For their part, some student-athletes said they were struck by the Aggie pride Edwards showed in making this gift.
"We all have a bond as Aggies and it's amazing to see alumni continue to contribute,” said Bobby Erskine, a junior who is a defensive end on the football team. “My class is one of the first to experience the benefits of the stadium. To see it grow and know it's only going to get better is exciting."
Rachael Martinez, a senior who is a co-captain of the UC Davis women’s lacrosse team, said it is was evident that the Edwardses’ gift is impacting many students.
"I just want to thank Bruce Edwards for how gracious he has been and let him know how many athletes' experiences he has helped shape," said Martinez. "I am just one player, but I know my whole team appreciates how great the facility is."
After 40 years away from Aggie football, Edwards now can’t wait for football season.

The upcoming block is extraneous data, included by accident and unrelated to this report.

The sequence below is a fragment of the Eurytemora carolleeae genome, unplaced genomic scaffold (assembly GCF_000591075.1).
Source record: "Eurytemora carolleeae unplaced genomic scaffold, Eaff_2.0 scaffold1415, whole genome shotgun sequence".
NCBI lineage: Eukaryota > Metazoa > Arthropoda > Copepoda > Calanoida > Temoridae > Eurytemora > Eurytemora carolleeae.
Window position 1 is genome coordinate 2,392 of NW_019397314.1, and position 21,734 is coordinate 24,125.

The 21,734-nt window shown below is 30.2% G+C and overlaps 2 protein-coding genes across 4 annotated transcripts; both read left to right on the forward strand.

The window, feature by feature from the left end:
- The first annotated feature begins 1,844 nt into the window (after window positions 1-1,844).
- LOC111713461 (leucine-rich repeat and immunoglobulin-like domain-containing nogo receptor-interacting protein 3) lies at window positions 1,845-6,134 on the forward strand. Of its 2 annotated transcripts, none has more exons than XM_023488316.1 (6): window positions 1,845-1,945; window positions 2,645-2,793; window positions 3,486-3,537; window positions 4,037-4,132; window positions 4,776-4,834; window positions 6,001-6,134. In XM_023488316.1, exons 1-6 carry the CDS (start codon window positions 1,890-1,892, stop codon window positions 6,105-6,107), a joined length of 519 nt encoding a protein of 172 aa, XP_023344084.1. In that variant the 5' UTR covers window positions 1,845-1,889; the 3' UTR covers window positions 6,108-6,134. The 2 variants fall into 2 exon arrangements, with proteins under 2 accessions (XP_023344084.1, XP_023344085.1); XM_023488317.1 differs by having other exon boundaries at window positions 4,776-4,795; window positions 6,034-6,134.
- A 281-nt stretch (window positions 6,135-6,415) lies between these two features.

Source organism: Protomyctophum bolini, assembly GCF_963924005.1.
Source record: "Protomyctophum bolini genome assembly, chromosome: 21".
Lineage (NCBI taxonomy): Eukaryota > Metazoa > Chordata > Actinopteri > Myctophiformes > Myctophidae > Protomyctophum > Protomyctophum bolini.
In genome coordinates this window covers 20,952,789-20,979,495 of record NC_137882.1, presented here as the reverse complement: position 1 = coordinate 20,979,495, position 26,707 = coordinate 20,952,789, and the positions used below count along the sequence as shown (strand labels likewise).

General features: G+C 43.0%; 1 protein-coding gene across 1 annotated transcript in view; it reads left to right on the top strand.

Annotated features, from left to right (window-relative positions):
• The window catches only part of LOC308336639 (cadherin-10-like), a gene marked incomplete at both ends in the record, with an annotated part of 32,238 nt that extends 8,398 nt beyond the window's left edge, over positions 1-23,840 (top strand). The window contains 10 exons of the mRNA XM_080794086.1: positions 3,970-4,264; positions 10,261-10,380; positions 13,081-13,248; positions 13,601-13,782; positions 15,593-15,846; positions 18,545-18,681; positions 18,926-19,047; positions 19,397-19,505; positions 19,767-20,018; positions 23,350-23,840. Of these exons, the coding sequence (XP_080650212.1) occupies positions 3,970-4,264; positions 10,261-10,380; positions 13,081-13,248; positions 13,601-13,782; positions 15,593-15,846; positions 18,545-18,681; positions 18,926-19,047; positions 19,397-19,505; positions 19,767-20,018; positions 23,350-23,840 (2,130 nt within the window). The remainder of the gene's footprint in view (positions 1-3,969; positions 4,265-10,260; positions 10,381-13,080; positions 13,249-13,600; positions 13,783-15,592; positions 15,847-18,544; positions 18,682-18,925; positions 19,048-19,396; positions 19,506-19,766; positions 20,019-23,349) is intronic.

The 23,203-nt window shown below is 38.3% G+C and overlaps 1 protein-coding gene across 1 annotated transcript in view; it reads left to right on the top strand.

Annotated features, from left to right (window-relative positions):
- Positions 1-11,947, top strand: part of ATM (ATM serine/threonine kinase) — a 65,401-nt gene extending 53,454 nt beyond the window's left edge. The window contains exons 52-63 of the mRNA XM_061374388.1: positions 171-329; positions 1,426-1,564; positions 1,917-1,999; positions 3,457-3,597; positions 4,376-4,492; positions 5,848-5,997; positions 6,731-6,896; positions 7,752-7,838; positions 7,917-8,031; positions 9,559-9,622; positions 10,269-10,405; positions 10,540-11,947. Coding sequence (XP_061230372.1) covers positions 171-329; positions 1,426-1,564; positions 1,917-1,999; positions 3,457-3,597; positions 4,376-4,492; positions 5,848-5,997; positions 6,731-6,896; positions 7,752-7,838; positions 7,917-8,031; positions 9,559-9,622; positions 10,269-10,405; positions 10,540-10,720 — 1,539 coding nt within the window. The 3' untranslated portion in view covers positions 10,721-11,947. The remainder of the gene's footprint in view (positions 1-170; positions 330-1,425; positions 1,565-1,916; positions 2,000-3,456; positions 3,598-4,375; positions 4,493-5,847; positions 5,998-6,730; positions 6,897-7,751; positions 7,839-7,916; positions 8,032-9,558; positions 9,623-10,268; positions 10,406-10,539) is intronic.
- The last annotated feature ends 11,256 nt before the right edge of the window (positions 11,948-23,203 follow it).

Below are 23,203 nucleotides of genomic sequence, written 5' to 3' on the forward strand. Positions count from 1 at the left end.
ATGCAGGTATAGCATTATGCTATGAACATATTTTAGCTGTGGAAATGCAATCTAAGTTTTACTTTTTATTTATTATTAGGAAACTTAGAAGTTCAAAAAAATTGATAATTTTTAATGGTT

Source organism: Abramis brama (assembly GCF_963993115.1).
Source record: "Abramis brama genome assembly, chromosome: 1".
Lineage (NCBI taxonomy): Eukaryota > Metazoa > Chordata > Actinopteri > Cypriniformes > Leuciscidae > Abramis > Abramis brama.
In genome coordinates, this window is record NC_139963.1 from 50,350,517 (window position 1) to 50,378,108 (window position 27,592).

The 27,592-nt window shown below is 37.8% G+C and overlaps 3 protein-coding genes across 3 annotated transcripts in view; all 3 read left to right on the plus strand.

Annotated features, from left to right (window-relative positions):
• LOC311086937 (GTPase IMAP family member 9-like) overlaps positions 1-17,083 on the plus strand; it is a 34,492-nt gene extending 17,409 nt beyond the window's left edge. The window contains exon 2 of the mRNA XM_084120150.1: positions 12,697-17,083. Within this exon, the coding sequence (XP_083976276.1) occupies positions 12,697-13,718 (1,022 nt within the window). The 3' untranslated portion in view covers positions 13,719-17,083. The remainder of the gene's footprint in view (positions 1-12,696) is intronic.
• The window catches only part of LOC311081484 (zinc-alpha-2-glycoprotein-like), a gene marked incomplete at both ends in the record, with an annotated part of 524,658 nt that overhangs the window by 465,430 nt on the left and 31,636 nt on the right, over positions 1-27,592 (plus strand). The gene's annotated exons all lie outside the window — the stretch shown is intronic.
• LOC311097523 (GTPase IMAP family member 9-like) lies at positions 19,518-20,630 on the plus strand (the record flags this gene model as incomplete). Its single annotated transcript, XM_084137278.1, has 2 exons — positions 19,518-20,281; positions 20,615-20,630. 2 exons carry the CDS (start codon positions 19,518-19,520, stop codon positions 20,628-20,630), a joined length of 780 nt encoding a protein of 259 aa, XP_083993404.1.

“I have a lot of relationships with people on campus so it is very gratifying for me to come back,” he said.
In addition to supporting athletics, the Edwardses give to the College of Letters and Science and the UC Davis Annual Fund. They have also established the Bruce and Diane Edwards Endowed Award Fund to provide undergraduate student scholarships.
Their latest gift to athletics will count as part of The Campaign for UC Davis, a universitywide initiative to inspire 100,000 donors to contribute $1 billion to advance UC Davis’ mission and vision.
The Edwardses' $2 million contribution is an irrevocable planned gift, made through a charitable trust.
Bruce is the vice chair of the UC Davis Foundation’s Board of Trustees and a member of the Davis Chancellor’s Club, the Herbert A. Young Society, the Cal Aggie Alumni Association, the Intercollegiate Athletics Director’s Leadership Council, TeamAGGIE and the Aggie Touchdown club.
“I am committed to being an advocate for giving to Aggie athletics. I really feel, more so today than ever, that education is incredibly important — and athletics are a vital part of a comprehensive university education,” he said.